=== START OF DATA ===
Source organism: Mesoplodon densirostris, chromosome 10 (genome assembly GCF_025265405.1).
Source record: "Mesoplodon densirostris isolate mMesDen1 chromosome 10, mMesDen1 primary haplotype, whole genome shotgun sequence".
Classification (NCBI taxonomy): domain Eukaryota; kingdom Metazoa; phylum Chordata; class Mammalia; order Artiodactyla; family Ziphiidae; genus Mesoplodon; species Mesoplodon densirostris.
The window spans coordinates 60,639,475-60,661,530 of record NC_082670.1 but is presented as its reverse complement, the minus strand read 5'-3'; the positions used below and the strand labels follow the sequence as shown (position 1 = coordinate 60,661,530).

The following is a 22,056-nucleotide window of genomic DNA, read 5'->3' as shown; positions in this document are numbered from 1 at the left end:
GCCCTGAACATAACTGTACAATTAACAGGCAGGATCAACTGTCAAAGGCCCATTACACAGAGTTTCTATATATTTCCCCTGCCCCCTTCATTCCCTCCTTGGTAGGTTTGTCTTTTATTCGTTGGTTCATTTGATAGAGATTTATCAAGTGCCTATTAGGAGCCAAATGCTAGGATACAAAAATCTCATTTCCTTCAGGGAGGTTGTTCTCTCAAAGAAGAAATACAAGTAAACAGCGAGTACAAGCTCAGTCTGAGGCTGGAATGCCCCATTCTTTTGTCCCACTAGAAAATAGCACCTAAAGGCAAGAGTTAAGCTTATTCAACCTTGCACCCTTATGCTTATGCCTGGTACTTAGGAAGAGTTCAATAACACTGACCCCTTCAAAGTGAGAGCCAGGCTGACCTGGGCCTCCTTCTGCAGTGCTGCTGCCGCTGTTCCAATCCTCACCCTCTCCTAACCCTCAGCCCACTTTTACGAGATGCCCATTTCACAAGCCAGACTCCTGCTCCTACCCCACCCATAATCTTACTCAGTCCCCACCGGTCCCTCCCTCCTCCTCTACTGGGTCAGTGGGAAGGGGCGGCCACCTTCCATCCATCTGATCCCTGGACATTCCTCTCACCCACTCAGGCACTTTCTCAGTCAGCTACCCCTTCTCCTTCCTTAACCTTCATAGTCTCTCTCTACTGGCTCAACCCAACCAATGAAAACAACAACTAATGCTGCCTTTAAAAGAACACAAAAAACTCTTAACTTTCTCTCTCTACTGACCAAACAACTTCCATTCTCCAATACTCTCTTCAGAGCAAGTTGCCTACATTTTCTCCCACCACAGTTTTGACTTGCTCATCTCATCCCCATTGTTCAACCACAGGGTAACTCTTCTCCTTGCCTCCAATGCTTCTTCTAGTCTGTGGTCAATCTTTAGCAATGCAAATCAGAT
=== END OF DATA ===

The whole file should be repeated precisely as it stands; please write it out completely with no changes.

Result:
Source organism: Mesoplodon densirostris, chromosome 10 (genome assembly GCF_025265405.1).
Source record: "Mesoplodon densirostris isolate mMesDen1 chromosome 10, mMesDen1 primary haplotype, whole genome shotgun sequence".
Classification (NCBI taxonomy): domain Eukaryota; kingdom Metazoa; phylum Chordata; class Mammalia; order Artiodactyla; family Ziphiidae; genus Mesoplodon; species Mesoplodon densirostris.
The window spans coordinates 60,639,475-60,661,530 of record NC_082670.1 but is presented as its reverse complement, the minus strand read 5'-3'; the positions used below and the strand labels follow the sequence as shown (position 1 = coordinate 60,661,530).

The following is a 22,056-nucleotide window of genomic DNA, read 5'->3' as shown; positions in this document are numbered from 1 at the left end:
GCCCTGAACATAACTGTACAATTAACAGGCAGGATCAACTGTCAAAGGCCCATTACACAGAGTTTCTATATATTTCCCCTGCCCCCTTCATTCCCTCCTTGGTAGGTTTGTCTTTTATTCGTTGGTTCATTTGATAGAGATTTATCAAGTGCCTATTAGGAGCCAAATGCTAGGATACAAAAATCTCATTTCCTTCAGGGAGGTTGTTCTCTCAAAGAAGAAATACAAGTAAACAGCGAGTACAAGCTCAGTCTGAGGCTGGAATGCCCCATTCTTTTGTCCCACTAGAAAATAGCACCTAAAGGCAAGAGTTAAGCTTATTCAACCTTGCACCCTTATGCTTATGCCTGGTACTTAGGAAGAGTTCAATAACACTGACCCCTTCAAAGTGAGAGCCAGGCTGACCTGGGCCTCCTTCTGCAGTGCTGCTGCCGCTGTTCCAATCCTCACCCTCTCCTAACCCTCAGCCCACTTTTACGAGATGCCCATTTCACAAGCCAGACTCCTGCTCCTACCCCACCCATAATCTTACTCAGTCCCCACCGGTCCCTCCCTCCTCCTCTACTGGGTCAGTGGGAAGGGGCGGCCACCTTCCATCCATCTGATCCCTGGACATTCCTCTCACCCACTCAGGCACTTTCTCAGTCAGCTACCCCTTCTCCTTCCTTAACCTTCATAGTCTCTCTCTACTGGCTCAACCCAACCAATGAAAACAACAACTAATGCTGCCTTTAAAAGAACACAAAAAACTCTTAACTTTCTCTCTCTACTGACCAAACAACTTCCATTCTCCAATACTCTCTTCAGAGCAAGTTGCCTACATTTTCTCCCACCACAGTTTTGACTTGCTCATCTCATCCCCATTGTTCAACCACAGGGTAACTCTTCTCCTTGCCTCCAATGCTTCTTCTAGTCTGTGGTCAATCTTTAGCAATGCAAATCAGAT